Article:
Where the weather cooperates, the United States--with the East Coast being the exception--will be treated to a spectacular solar eclipse late today.
For the best views of Sunday's "Ring of Fire" eclipse, head to places from northern California and neighboring southwestern Oregon to the Texas Panhandle.
Here, the sun will be reduced to what resembles a ring as the moon passes directly between the sun and Earth.
This "Ring of Fire," as described by Mike Wall of SPACE.com, will create a dazzling display for roughly 3 to 4 minutes over cities such as Medford, Ore., Redding, Calif., Reno, Nev., Cedar City, Utah, Albuquerque, N.M., and Lubbock, Texas.
Being able to see the eclipse is, of course, weather dependent. The good news is that Mother Nature will not ruin the show for many communities in the path of the complete eclipse.
The "Ring of Fire" will be visible since an annular eclipse is taking place late today as opposed to a total solar eclipse, according to Wall.
"In [the case of today's annular eclipse], the moon is close to apogee--the farthest point from Earth in its elliptical orbit around our planet--so it's a smidge too small in the sky to cover the solar disk completely."
Do not let the term 'annular' fool you into thinking that the show will be any less amazing than during a total eclipse. In fact, AccuWeather.com Senior Meteorologist Brett Anderson states that the display will be extra spectacular with the eclipse occurring right before sunset.
Please use caution when admiring the eclipse since serious eye damage can result if not done so safely.
The sun will transition to the spectacular "Ring of Fire" at the following times, which were calculated by NASA.
The rest of the United States will be able to witness at least a partial solar eclipse right before sunset; the timing of which is given below for select cities. The East Coast will be the exception as the sun will set prior to the brilliant display.
A the Villarrica volcano erupted in southern Chile early Tuesday morning, prompting evacuations of nearby communities.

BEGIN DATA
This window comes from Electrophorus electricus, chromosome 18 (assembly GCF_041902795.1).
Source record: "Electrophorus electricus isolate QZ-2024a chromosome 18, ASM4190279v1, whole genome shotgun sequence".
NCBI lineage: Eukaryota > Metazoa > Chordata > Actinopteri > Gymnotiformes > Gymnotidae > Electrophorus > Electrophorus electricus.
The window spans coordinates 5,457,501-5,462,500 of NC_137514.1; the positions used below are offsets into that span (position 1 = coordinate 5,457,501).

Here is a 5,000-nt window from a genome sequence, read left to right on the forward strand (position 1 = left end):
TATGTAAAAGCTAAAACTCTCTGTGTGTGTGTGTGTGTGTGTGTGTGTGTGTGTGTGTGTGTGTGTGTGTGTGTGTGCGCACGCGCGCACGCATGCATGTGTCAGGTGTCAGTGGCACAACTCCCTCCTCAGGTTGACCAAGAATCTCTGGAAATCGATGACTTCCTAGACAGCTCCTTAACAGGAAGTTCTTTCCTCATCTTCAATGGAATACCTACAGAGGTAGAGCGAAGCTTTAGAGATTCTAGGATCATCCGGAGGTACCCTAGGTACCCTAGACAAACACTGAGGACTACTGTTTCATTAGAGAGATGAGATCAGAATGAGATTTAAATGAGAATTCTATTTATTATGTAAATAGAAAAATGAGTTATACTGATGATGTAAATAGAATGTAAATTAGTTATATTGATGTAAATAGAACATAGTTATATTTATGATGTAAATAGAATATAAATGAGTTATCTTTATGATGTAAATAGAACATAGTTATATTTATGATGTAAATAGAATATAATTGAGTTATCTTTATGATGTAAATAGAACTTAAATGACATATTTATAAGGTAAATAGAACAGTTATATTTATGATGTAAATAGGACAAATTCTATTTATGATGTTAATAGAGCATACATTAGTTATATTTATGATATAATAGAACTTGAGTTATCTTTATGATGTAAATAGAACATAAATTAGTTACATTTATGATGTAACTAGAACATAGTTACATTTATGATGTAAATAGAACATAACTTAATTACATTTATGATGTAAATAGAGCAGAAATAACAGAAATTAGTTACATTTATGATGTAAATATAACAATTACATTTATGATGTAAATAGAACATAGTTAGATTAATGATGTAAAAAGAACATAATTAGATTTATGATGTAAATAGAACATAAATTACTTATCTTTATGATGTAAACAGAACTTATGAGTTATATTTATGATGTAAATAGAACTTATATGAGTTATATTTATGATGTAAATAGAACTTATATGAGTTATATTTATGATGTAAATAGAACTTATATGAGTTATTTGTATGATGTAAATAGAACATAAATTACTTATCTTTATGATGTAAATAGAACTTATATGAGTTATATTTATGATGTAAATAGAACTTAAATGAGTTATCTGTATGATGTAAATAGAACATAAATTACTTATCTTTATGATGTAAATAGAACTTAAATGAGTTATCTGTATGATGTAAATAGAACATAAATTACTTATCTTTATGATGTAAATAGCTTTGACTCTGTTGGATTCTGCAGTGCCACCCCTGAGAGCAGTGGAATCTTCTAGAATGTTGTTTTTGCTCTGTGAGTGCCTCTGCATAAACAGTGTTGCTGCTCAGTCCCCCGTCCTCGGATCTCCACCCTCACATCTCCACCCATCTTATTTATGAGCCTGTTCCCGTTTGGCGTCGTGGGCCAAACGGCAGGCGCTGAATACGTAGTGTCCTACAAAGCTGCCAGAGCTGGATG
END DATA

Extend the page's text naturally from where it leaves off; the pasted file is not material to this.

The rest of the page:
Fresh cold air will slash temperatures and bring another dose of wintry weather to the Southeast later this week with widespread travel problems.
Innovations to the heating/cooling industries have inspired cost-effective and efficient methods to regulate temperatures.
Yet another winter storm will take aim at the Northeast and Midwest this week with some snow, but also significant problems due to flooding and ice.
February 2015 has come to an end with numerous monthly records set across the United States.
A storm rolling out of the Southwest will spread a swath of heavy snow and travel disruptions from the Rockies to the northern Plains and Upper Midwest early this week.
Des Moines, IA (1983)
Earliest it has ever reached 80 degrees (actual temperature 81 degrees) in Des Moines. The normal is 37 degrees.
Plains Blizzard (1985)
Snow Amounts..... Huron, SD 22" Faulkton, SD 17" Pierre, SD 11" Many highways were closed in parts of South Dakota and Minnesota. At Huron, SD, 18.3" of snow on March 3rd was a new 24-hour record. Snow drifted to heights of 15-20 feet in Park Point, MN, covering houses and telephone poles.
A dust storm reduced visibility to near zero along sections of I-10 in Cochise County. Twenty-five vehicles were in accidents and two people were killed.